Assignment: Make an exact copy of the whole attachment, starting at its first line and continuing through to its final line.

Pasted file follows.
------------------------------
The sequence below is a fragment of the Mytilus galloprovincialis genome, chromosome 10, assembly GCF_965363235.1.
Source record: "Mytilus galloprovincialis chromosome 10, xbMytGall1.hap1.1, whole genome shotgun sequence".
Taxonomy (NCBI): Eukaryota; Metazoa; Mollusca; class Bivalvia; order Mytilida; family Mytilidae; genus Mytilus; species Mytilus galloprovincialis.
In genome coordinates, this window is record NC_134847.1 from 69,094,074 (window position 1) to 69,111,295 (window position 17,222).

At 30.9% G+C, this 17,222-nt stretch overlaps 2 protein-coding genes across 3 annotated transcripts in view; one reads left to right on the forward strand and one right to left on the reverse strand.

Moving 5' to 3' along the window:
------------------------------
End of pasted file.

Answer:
The sequence below is a fragment of the Mytilus galloprovincialis genome, chromosome 10, assembly GCF_965363235.1.
Source record: "Mytilus galloprovincialis chromosome 10, xbMytGall1.hap1.1, whole genome shotgun sequence".
Taxonomy (NCBI): Eukaryota; Metazoa; Mollusca; class Bivalvia; order Mytilida; family Mytilidae; genus Mytilus; species Mytilus galloprovincialis.
In genome coordinates, this window is record NC_134847.1 from 69,094,074 (window position 1) to 69,111,295 (window position 17,222).

At 30.9% G+C, this 17,222-nt stretch overlaps 2 protein-coding genes across 3 annotated transcripts in view; one reads left to right on the forward strand and one right to left on the reverse strand.

Moving 5' to 3' along the window: